Dr Murkens offered a talk from a public-law perspective with coherent legal answers on both sides of the debate. Dr Murkens commented that while the Scottish National Party was apparently working from a “wish list”, it was surprising that George Osborne and Danny Alexander had taken a stance on the currency issue even before negotiations have taken place.  He said that he expects a period of uncertainty if the result is “yes” to independence, not least because of the difficulty in defining independence.  Dr Murkens said that while secession would not be necessitated, a result of “yes” would kick-start negotiations between London and Edinburgh as well as between Edinburgh and Brussels at a later date with the outcome unknown with many possibilities. He suggested that while many might answer “yes” to the question, “Do you want Scotland to be an independent state?”, they might answer “no” to “Do you want Scotland to be an independent and separate state?”  Because of this, “inde-light” (light form of independence) or “devo-max” (maximum devolution of powers to the existing Scottish Parliament) might yet be tabled before the referendum. Dr Murkens argued that since no mandatory form of referenda exists in the UK political system, their actual meaning is unclear. He claimed that the longer the debates continued, the more nervous people would become and that people were inherently impatient.  He suggested the need for a menu of options for a compromise, as in the case of a divorce of a married couple, but said that such a list is currently missing and will still be missing during the negotiations process.  Therefore independence would in reality depend fully on the success of negotiations between Edinburgh and London.  Dr Murkens said that Scotland would be obliged to offer more than the United Kingdom has done for the European Union to accept their application for membership, but that special accommodation of Scotland within the EU was conceivable. Dr Murkens concluded by saying that the Scottish National Party was making a strategic mistake in claiming that things would go according to plan.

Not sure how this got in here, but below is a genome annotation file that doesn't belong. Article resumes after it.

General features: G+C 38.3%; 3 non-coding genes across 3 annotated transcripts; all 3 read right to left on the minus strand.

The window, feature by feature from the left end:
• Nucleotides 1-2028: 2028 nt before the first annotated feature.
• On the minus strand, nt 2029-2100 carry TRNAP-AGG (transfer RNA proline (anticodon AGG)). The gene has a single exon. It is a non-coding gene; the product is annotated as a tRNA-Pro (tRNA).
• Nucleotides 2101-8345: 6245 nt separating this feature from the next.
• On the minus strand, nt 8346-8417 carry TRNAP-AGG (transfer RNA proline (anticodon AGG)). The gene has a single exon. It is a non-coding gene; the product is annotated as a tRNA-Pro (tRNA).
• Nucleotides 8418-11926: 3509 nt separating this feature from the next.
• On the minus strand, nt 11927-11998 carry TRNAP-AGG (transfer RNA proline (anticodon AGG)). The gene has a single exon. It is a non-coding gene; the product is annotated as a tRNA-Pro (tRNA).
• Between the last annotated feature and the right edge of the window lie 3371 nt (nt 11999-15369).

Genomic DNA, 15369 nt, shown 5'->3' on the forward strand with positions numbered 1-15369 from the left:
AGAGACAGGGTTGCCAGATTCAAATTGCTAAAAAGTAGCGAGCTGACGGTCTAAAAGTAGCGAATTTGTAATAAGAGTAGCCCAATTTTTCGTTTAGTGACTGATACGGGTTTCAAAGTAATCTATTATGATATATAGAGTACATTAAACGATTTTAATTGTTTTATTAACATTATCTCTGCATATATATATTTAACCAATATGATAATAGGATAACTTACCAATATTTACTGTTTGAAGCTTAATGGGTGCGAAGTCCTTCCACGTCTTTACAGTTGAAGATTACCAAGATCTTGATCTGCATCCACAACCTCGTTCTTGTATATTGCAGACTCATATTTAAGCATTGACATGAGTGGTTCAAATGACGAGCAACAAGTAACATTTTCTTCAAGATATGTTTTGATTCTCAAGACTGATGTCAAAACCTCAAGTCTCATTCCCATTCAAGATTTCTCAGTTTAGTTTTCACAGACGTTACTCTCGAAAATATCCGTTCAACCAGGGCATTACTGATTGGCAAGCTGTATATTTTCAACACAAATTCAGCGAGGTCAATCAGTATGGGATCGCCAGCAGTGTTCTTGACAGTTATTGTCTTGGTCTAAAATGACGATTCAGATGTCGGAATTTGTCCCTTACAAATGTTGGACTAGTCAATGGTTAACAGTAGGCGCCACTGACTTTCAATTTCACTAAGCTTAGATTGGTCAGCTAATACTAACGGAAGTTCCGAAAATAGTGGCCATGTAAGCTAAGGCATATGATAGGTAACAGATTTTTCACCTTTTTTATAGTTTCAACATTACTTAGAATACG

After the keynote speeches the roundtable was then opened for a Q&A and discussion session with the participants asking the keynote speakers questions as well as offering their own views on the prospect of Scottish independence. Some of the topics to emerge from this included asset and debt sharing, whether the outcome of the vote would be legally-binding, the impact of independence on the UK wanting to remain in the EU, the role of emotion in voting as well as the impact of independence for other nations including Turkey. Prof Taylor concluded the roundtable with a question on what the new UK should be called, suggesting simply “The Kingdom”.  He proposed that the legal profession would be praying for a “yes” result but then warned more seriously that people often talk with their hearts while they vote with their wallets.  He reiterated Sir Richard's words about a result of yes for Scottish independence being a “seismic event”.

 

Attendees:

Sir Richard Ottaway MP (Conservative Member of Parliament for Croydon),

Dr Andrew Blick (Lecturer in Politics & Contemporary History, King's College London),

Professor Malcolm Chalmers (Research Director / Director, UK Defence Policy Studies, RUSI) 

Dr Jo Eric Khushal Murken (Associate Professor in Law, London School of Economics).

Professor Trevor Taylor (Professorial Research Fellow in Defence Management, RUSI)

Dr Nagore Calvo (Lecturer in European & International Studies and Spanish, Portuguese & Latin American Studies, KCL),

Mr. Sebastian Payne (Lecturer in Law, University of Kent),

Professor Steven Peers (Law School, University of Essex),

Ms Merry Amos (Senior Lecturer in the Department of Law, Queen Mary, UoL),

Mr Richard Reeve (Director, Sustainable Security Programme, Oxford Research Group)

Mr Alp Mehmet MVO (Vice-Director, MigrationWatch UK)

Ms Jamiesha Majevadia (Public Policy Advisor, British Academy)

Ms Barbara Mitosek (Parliamentary researcher for Rt. Hon Sir Richard Ottaway MP)

Dr Sibel Safi (Visiting Fellow, QMUL)

Dr Tom McKenzie (Research Fellow, Cass Business School)

Dr Latif Tas (Post Doc. Fellow, Faculty of Law, SOAS)

Ms Gonenc Uysal (PhD candidate, Dep. of War Studies, KCL)

Mr Selcuk Aydin (Postgraduate student, KCL)

Dr Zeynep Engin (Director, LCSS)

Mr Ufuk Ucar (Director, LCSS)

Ms Kubra Uygur (Associate, LCSS)

Mr Ozdemir Ahmet (Project Coordinator, LCSS)

 

Venue: 2nd Floor 227/228 Strand London WC2R 1BE

 

 

Contributors

Dr Andrew Blick

Institute of Contemporary British History, King's College London

Dr Jo Eric Khushal Murkens

Department of Law, London School of Economics


Prof Malcolm Chalmers

Research Director, RUSI

Prof Trevor Taylor

Professorial Research Fellow, Defence, Industries and Society, RUSI


Sir Richard Ottaway MP

Conservative Party

Venue


London Centre for Social Studies (LCSS)

73 Watling Street London EC4M 9BJ